Then the cashier asks if I need help to my car with my half-a-bag of groceries. I know her company requires her to ask, but it calls into question my manhood. I feel insulted because I know I can lift as much as five pounds and carry it across an entire parking lot without stopping more than twice.  I try to ignore the insult. . . until the bagger asks the same question.

By the time I reach my car I feel frustrated, angry, guilty, stupid, incompetent, belittled, weak, humiliated, ripped off, and inconvenienced. The feeling lasts until I get home and my wife says, "That's the wrong cheese." That feeling pretty much replaces all the other ones.

My point is that the new bag law in California is entirely reasonable when viewed in isolation. Likewise, loyalty cards, self-checkout, and all the other annoyances make complete sense when viewed in isolation. But we don't live in a world in which anything can exist in isolation. Safeway and my city government have made the simple act of food shopping so complicated that I'd rather scrounge in the dumpster behind the store than endure the pain of shopping inside the store.

This is an interesting issue because every business decision that causes inconvenience for customers is viewed in isolation. When you take that perspective, eventually the entire process becomes so complicated it is barely competitive with dumpster diving.

What we need is some sort of system in which any proposed complication is viewed as more bothersome than earlier complications. The first complication usually doesn't cause much problem. The tenth complication - no matter how well-meaning - destroys the system.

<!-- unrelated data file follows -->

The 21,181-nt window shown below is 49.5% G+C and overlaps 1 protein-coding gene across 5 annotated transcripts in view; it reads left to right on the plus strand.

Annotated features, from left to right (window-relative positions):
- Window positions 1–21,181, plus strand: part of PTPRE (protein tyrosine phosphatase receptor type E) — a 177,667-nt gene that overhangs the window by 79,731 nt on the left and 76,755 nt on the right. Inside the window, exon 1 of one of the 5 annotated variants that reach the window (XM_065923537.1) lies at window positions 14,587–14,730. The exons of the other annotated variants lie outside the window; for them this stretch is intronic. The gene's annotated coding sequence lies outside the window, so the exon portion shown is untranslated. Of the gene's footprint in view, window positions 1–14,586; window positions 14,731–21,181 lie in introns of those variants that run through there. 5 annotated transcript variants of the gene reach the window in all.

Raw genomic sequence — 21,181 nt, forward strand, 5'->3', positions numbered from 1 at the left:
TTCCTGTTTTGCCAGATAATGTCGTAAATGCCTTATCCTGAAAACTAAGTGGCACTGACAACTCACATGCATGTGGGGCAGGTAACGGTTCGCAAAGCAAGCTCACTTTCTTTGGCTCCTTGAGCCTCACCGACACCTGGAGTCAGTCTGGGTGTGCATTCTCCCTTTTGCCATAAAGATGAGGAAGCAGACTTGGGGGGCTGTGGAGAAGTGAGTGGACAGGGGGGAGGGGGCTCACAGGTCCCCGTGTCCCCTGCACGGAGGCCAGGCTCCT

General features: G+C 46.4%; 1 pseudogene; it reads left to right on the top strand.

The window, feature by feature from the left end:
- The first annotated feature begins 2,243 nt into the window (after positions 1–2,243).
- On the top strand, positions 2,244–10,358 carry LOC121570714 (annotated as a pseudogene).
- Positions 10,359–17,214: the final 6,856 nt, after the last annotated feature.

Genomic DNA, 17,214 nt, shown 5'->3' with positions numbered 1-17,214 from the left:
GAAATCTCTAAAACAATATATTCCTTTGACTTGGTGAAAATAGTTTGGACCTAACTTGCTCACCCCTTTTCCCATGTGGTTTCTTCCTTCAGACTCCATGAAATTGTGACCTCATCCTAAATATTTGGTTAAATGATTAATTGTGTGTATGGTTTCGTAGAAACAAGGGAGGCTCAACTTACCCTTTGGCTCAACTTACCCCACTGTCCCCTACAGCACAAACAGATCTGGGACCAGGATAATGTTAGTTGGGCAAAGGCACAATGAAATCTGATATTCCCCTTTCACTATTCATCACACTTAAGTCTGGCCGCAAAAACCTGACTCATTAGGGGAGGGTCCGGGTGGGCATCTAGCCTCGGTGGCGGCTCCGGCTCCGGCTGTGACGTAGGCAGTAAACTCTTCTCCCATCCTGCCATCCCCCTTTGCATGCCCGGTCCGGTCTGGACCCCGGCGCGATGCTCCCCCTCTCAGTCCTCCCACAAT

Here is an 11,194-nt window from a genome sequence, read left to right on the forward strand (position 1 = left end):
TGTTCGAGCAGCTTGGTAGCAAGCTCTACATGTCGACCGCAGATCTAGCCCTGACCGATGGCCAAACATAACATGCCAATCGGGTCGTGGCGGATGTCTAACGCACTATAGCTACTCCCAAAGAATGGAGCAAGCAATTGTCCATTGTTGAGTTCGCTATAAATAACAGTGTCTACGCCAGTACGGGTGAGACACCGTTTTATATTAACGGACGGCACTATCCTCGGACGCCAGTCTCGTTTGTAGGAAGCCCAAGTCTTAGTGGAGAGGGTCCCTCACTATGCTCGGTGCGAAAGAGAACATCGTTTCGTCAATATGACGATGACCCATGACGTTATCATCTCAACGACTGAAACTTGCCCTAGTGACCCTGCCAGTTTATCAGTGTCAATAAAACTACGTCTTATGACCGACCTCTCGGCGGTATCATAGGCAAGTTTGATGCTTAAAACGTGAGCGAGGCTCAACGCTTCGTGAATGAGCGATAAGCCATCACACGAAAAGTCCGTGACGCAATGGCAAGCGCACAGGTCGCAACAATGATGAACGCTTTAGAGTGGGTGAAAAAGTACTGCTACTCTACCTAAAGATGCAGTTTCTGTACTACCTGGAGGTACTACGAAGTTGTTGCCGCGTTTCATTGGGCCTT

But here's my big gripe. Yes, I saved the best for last. You see, brains are like muscles in the sense that they have a limited capacity during any given day. If you lift too many heavy objects, your muscles will fail. Likewise, if you use up all of your brain cycles on nonsense, you have nothing left for the important things in life, such as making Dilbert comics and writing blog posts.

Seriously though, I think society is blind to the hidden cost of complexity in daily life. The ever-worsening complexity isn't simply annoying; it is hijacking your brain. Every minute you spend trying to find cheese, and trying to pay for it without getting arrested, is time you aren't thinking about solutions to real problems.

If this seems like no big deal, you might be wrong. Consider that everything good about modern civilization was invented by people who really needed to focus to get the job done. What happens to a world-class engineer or entrepreneur when he or she has to syphon off more brain energy to satisfying Safeway's marketing strategy instead of designing new products? Now multiply that times a hundred because every retailer, website, and business is trying to complicate your life too.